The APS-143B(V)3 coherent X-band radar is a multi-mode radar system installed on a variety of helicopter and fixed-wing aircraft and optimized for small target detection. Weighing in at less than 80 kilograms, it is uniquely qualified for installation on small, long-range platforms. More than three hundred APS-143 systems are in use around the world on a variety of helicopter and fixed-wing platforms, with a significant number used for drug interdiction.
"Telephonics has sold over 300 RDR-1500B systems, the predecessor of the RDR-1700." explained Joseph J. Battaglia, Telephonics' president. This first sale of this upgraded system to a major helicopter supplier is a significant step for Telephonics. Likewise, our continuing sales of the APS-143B(V)3 in a multitude of airborne configurations exemplify the flexibility of our designs and the "Best Value for the Money" concept we adhere to. Across the globe our systems' lightweight design and flexible installation have made them a popular choice for low and medium altitude maritime and air surveillance missions."
A subsidiary of Griffon Corporation (NYSE: GFF), Telephonics' (www.telephonics.com) broad-based, high-tech engineering capabilities provide integrated information and communication systems solutions to both domestic and international markets. The company is organized into two operating divisions: Communications Systems, specializing in aircraft intercommunications, mass transit communications, wireless and audio products; and Command Systems, specializing in traffic management systems, and maritime surveillance radar and aerospace electronics; and two wholly-owned subsidiaries, TLSI TLSI The London Skills Institute (UK) and the newly formed Telephonics Wireless. Operating under the Telephonics umbrella, TLSI (www.tlsi.com) manufactures application-specific integrated circuits (ASIC (Application Specific Integrated Circuit) Pronounced "a-sick." A chip that is custom designed for a specific application rather than a general-purpose chip such as a microprocessor. ) for the telecommunications, automotive and industrial security markets. The goal of Telephonics Wireless is to provide innovative wireless data infrastructure products that fundamentally increase the speed, capacity and performance of wireless communication networks.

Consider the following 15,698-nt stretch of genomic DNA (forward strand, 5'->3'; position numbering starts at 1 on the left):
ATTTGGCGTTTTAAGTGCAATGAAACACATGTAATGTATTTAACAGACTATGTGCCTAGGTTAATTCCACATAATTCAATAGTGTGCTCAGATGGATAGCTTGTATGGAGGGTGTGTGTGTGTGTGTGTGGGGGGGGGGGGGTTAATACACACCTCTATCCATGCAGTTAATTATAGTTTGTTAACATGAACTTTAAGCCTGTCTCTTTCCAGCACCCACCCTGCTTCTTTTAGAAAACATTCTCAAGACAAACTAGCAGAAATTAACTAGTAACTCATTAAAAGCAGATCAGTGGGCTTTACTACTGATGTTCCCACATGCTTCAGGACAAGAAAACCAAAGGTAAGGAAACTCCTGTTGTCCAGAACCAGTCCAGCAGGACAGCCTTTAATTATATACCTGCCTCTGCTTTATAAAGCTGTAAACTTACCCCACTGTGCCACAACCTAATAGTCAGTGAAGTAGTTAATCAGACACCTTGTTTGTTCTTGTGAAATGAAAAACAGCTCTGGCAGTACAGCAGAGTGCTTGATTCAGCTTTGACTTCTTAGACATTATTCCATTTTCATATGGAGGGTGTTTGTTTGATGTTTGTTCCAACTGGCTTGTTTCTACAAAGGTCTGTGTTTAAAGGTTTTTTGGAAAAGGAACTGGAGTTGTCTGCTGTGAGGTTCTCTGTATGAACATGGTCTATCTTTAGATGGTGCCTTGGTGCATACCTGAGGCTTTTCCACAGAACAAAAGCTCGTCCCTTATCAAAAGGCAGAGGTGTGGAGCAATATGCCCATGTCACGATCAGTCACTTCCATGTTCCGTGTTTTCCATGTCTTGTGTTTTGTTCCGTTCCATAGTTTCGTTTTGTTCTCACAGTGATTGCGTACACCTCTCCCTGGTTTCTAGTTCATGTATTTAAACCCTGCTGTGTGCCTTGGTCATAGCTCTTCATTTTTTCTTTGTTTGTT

About Griffon griffon: see Brussels griffon; wirehaired pointing griffon.
In addition to developing and manufacturing information and communication systems for government and commercial markets worldwide, Griffon Corporation is also a leader in the development and production of embossed em·boss
tr.v. em·bossed, em·boss·ing, em·boss·es